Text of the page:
The increase in greenhouse gas emissions within the last five years has caused concern within the New York State Department of Agriculture and Markets. A state-funded report released in 2020 listed opportunities for mitigation and adaptation to assist in the effort to protect the quality of our air and the resiliency of our farmsteads. One recommended concept was the use of a cover and flare system for manure storages.
Cover and flare systems are used to trap and burn off the greenhouse gases of carbon dioxide, methane, and nitrous oxide that are produced by manure. These greenhouse gases are more potent, 84x and 264x respectively, than carbon dioxide. Therefore, Agriculture and Markets is targeting manure storages as a mitigation practice. One of the challenges of cover and flare systems is the need to separate the solids out of the manure. A separator system, which can be quite costly, is needed to do this. However, the separated solids can be used as bedding for the cows or as compost. Once the solids are separated, the liquid goes to a covered storage where gases are collected and flared off.
When it comes to covers, there are two types used: permeable and impermeable covers. Permeable covers are more budget-friendly but less effective at trapping the odors and emissions and do not have a long lifespan. Impermeable covers are good for odor and emission control but do cost more upfront than permeable ones. They are usually made from geosynthetic or HDPE materials. These materials give the cover a lifespan of 10-20 years, depending on environmental conditions.
If this is something of interest to you, be sure to consult an engineer before starting your project. It is also important to have a water management plan, as the cover will collect rainwater. There are multiple options for water management. One option, which requires DEC approval, is to pump the water to a nearby body of water. Another option is to use it for irrigation.
There are many benefits associated with covering your storage and flaring off the greenhouse gases produced. The most noticeable is the difference in odor around the farm. Once the storage is covered, all the gases are trapped by the cover, resulting in improved smell around the farm and happier neighbors. Another significant benefit from the use of cover and flare systems is the increase in storage volume and duration. Covering the storage prevents rainwater from entering the storage. For example, a 3-acre area with 30 inches of rainfall over the year creates 1.6 million gallons of water. That is equivalent to over 250 loads of water alone being hauled out of the storage. As mentioned above, separating the solids is also a benefit. Not having to put solids into the storage also lengthens storage duration and increases storage capacity. The separated solids can be reused as bedding for the cows, providing the same comfort and milk production as other bedding materials, and potentially lower somatic cell counts, while lowering your bedding bill. All these benefits can be realized while helping reduce methane emissions.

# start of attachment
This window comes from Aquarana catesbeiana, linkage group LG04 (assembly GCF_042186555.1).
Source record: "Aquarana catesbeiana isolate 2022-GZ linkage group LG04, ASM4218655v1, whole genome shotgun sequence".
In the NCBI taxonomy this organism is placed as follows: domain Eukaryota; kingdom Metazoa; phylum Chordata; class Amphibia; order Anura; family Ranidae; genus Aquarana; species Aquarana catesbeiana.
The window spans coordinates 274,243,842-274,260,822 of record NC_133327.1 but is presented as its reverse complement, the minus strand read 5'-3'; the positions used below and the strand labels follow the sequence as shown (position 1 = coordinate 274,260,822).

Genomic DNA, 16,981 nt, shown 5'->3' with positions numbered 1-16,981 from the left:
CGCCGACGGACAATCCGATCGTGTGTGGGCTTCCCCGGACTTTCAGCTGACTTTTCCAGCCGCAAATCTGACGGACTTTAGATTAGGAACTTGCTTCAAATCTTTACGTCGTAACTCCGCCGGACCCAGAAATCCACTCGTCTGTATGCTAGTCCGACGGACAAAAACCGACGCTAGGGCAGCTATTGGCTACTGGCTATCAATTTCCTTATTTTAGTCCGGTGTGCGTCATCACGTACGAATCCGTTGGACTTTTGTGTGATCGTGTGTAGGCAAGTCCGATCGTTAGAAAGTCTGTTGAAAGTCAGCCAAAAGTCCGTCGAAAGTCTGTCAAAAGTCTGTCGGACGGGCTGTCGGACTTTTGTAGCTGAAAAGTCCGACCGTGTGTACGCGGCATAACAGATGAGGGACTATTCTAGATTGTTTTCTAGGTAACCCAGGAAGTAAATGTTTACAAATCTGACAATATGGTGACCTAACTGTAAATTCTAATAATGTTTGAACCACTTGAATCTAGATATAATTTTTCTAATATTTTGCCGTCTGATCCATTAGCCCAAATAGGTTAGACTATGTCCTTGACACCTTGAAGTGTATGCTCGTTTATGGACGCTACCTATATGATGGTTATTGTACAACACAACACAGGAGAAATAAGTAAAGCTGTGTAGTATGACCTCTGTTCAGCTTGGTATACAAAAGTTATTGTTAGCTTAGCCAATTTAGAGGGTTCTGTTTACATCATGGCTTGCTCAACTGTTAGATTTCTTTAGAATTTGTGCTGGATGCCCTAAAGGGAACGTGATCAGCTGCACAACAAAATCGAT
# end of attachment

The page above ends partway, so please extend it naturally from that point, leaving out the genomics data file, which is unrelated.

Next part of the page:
A 2018 case study was completed on a facility in Western New York where a 115,000 ft2, 60 mil HDPE cover was installed on the lagoon. Among the advantages from the installed solid separator and cover and flare system were higher milk production, improvements in odor control, improved cow comfort, a decrease in somatic cell counts and greenhouse gas emissions, and cost savings from not hauling the annual precipitation addition from the storage. The biggest benefit noticed was the ability to switch to the recovered manure solids for bedding, allowing cost savings on other materials and improving the quality of the bedding. The overall cost of the project was hefty, however, portions of the project were funded.
There are funding opportunities available for cover and flare systems. New York Soil and Water Conservation Districts (SWCD) and Agricultural and Markets created the NY Climate Resilient Farming Program (CRFP). CRFP is a competitive grant program that funds projects aimed at mitigating the impacts of agriculture on climate change, such as greenhouse gas emission reductions. Make sure to talk to your local conservation district and your planner about potential funding opportunities.
In summary, cover and flare systems are a great way for farms to mitigate their greenhouse emissions. While the project’s initial cost, between the separator facility and cover and flare is hefty, the potential benefits outweigh the costs in the long run. The system helps reduce odors and greenhouse gases in the atmosphere while potentially saving and making money for your farm in the process; a win-win. Remember, there are funding opportunities available for projects like this and others, so be sure to talk to your farmstead planner, SWCD, and NRCS if this is something that interests you. If you would like to read more about the case study, please reach out to your farmstead planner.